Fertility goes Brave New World
Ever read the book Brave New World? In Aldous Huxley's science fiction masterpiece most people stop having babies the old fashioned way; instead humans are the product of test tubes, petri dishes and the like. With the advent of that seventy-year-old woman recently giving birth to twins, I'm starting to feel like the "fiction" part of sci-fi isn't so far-fetched.
Turns out scientists themselves don't think so either. A new report in the July edition of the Nature journal, scientists are predicting that within 30 years artifical wombs will be commonplace and it will be ethically acceptable to perform experiments on human embryos. Creeped out enough yet? They're also predicting infertility could go the way of the dinosaur, that labs will be able to manufacture eggs and sperm and that "genetic cassettes" will be used to correct diseases among other things.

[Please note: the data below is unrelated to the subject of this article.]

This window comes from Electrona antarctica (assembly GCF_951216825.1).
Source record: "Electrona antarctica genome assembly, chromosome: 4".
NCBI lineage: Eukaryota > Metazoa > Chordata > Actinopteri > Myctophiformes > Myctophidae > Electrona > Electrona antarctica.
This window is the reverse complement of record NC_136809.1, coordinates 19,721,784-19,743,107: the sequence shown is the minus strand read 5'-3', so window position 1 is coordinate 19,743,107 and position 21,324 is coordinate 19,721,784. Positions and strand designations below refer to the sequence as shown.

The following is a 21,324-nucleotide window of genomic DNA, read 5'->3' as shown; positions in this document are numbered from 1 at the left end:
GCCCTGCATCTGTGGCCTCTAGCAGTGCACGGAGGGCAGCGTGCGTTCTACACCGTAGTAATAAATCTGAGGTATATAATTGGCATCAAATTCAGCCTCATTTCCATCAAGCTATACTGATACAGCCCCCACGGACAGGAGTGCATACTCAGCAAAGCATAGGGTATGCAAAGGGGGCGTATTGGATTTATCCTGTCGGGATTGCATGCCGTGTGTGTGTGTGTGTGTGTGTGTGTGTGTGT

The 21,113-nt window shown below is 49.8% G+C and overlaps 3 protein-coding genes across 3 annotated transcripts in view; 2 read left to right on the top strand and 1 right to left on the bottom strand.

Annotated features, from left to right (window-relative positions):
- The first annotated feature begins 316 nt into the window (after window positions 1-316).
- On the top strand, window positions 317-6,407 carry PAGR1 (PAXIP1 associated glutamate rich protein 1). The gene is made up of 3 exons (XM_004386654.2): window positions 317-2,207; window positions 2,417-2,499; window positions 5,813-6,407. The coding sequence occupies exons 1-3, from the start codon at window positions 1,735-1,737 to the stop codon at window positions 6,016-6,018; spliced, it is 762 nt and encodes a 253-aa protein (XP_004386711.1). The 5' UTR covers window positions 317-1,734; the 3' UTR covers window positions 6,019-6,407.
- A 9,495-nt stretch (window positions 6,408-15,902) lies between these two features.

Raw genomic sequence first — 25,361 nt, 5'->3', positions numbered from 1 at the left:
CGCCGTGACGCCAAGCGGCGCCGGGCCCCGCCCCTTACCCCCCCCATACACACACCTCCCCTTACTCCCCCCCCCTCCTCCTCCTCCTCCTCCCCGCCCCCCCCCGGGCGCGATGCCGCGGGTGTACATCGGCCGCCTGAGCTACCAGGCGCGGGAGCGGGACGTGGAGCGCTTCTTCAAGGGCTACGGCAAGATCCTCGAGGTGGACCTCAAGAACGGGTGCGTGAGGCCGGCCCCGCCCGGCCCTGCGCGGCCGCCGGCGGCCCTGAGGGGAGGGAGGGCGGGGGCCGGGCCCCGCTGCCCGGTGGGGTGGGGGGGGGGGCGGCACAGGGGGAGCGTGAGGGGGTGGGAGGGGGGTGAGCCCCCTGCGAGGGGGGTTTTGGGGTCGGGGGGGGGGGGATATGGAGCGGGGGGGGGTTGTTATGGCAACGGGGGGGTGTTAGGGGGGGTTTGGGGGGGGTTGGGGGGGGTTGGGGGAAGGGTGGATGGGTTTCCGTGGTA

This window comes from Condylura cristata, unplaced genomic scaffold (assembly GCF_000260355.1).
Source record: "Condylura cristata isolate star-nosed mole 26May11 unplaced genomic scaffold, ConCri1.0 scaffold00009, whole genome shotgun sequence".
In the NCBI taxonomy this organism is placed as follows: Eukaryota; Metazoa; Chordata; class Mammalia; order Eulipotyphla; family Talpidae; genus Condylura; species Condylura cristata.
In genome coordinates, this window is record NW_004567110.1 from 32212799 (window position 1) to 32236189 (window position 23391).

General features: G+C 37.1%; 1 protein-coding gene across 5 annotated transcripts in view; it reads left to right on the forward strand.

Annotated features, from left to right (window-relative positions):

In Vitro Fertilization (IVF) will be available for everyone and anyone from babies to grandmas will be able to have children. It was also noted that designer babies will remain an impossibility and people will still generally prefer making babies the old-school way, as it's less expensive and more fun. Having that kind of technology is one thing, but using it is another. Ethics take interesting turns throughout the years, and I don't necessarily think everyone would agree with all the possibilities mentioned above.
What do you think? Is this sort of progress inevitable and we should embrace it, or is there a good reason why infertility exists and we should let mother nature take her course?